to enjoy someone’s company: to like spending time with someone







to fall out with: to have a disagreement and stop being friends







to see eye to eye: to agree on a subject

3. Examiner: Have you known each other long? (Track 1.7)

A:

B:

A

Amy: Most of them. I and my closest friend

Carrie began friends at college. Some of my

other friendships started long ago.







B

Amy: Most of them yes … although my closest

friend Carrie … we struck up a relationship at

college and got on like a house on fire … but

yes … my other friendships go back years to

when we were at school.

to get on like a house on fire: to like someone’s company very much indeed







to strike up a relationship: to begin a friendship







to go back years: to have known someone for a long time

TIPS:







Extend your answers instead of answering Yes or No only.

Example:

Do you often hang out with friends?



 Yes, I do. I like hanging out with friends at a café every Saturday morning so that we can chat

about everything. It’s so funny and relaxed.



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Do you like reading books?



 Yes,



I do. I love reading books both for fun and for study. When I have free time, I enjoy



reading my favourite comic books which make me relaxed. Moreover, I also read my







textbooks at university to get information.

Use suitable linking words, such as, firstly, secondly, finally, besides, moreover, what’s more,

etc.

Example:

Do you like watching TV?



 Yes,





I do. I love watching gameshows because they are very exciting. Moreover, the



contestants are very clever so they win very big prizes sometimes.

Paraphrase your ideas: use different words and phrases from what the examiner asks you.

Example:

What do you do in your free time?



 Well, in my spare time, I enjoy doing various things

• Use compound and complex sentences

Example:

Who are you close to in your family?



 Well, I get on very well with my mother. She always gives me good advice when I have

problem in life. Besides, she’s the person whom I tell my secret to.







Being friendly and confident when speaking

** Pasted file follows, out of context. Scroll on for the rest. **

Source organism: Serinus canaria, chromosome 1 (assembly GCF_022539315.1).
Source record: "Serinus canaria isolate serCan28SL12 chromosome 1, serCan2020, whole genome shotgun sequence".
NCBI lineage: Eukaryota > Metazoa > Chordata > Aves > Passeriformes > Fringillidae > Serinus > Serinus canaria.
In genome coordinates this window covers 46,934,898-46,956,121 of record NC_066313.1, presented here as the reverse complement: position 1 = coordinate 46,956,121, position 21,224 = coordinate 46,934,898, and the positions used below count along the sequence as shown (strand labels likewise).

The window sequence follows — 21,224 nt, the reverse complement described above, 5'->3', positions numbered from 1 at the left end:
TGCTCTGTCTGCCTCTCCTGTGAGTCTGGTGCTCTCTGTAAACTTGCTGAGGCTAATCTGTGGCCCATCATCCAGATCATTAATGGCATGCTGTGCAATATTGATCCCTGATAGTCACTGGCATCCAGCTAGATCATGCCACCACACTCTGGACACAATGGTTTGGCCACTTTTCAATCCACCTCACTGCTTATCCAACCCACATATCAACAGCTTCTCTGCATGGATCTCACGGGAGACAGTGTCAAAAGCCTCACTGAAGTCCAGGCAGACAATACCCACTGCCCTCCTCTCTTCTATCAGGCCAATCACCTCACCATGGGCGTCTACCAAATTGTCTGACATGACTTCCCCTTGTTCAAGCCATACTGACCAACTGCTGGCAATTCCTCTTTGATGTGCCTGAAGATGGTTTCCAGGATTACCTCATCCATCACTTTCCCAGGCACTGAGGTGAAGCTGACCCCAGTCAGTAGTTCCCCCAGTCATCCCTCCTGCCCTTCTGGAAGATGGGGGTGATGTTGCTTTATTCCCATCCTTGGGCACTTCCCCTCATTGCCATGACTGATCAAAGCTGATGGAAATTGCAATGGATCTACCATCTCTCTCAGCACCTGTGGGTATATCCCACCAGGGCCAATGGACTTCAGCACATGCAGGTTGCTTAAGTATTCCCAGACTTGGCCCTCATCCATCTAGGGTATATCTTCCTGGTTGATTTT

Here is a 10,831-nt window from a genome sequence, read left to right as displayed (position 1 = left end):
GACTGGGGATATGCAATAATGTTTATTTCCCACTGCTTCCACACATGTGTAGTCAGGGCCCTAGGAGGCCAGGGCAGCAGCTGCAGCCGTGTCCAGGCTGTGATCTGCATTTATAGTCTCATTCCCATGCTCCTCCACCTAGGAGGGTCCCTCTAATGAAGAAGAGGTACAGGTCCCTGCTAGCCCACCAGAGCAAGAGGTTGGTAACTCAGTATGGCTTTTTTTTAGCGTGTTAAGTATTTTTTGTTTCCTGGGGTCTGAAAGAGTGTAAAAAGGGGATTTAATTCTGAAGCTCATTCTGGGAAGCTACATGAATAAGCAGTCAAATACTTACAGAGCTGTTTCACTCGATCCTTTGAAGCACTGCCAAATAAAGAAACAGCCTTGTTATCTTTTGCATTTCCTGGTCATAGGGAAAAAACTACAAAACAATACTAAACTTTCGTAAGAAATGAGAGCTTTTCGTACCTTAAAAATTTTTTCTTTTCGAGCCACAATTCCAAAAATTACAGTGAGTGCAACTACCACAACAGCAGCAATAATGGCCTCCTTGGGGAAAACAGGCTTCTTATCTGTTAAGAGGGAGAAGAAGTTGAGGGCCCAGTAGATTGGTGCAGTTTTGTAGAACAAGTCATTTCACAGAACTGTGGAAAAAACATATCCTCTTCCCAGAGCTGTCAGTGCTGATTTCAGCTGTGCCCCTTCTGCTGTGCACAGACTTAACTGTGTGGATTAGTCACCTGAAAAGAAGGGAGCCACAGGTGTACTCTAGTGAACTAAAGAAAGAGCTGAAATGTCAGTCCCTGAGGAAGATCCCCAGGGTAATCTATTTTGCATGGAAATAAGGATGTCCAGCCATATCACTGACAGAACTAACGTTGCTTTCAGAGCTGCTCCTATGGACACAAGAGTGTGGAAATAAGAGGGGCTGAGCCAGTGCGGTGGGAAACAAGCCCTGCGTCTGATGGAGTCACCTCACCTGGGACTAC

Task 2: Discuss with your partner to complete these answers



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Task 3: Work with your partner to ask and answer these following questions

Family and friends

1. What do you like doing most with your family?

2. Who are you close to in your family?

3. In what way is your family important to you?

4. In what ways have families changed in the last hundred years?

5. Should we rely heavily on our families or is it better to try to be independent?

Friends

1. Do you have many friends? Are they casual acquaintances or close friends?

2. Do you prefer to stay with your family or with your friends?

3. Do you prefer one or two close friends or many friends?

4. Is the time you spend with your friends as much as that you spend with your family?



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5. What do you expect from a good friend?

6. Do you think friendships change as we get older? Why?

Task 4: Work with a partner to make as many questions as possible about people and

relationships. Then practice asking and answering.



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UNIT 2: LEISURE ACTIVITIES

I. VOCABULARY & FUNCTIONAL LANGUAGE

1.1. Vocabulary

Task 1: Name the activities below



Task 2: Look at the boxes below.

In the first box, you will see a list of verbs in bold, and some of the words we use with them. These are

the things that people do in their free time.

In the second box, you will see a list of verbs to say that we like something.

In the third box, you will see a list of adjectives that we use to describe why we enjoy different

activities.

Write sentences to say what you enjoying doing in your free time, and why you enjoy doing them.

Some common expressions:



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Task 3: Look at the following dialogue from Part 1 of the Speaking test. Match the examiner’s

questions with the candidate’s answers.

EXAMINER



CANDIDATE



A

Hello, my name is Mary. What’s your full name,

please?



I

Yes, I do think that people probably should have

more free time nowadays, because life is so

much busier and more stressful that we need

more time to relax.

II

My full name is Ling Bo, but you can call me

Charlie.



B

Okay, Charlie. Could I see your identification,

please?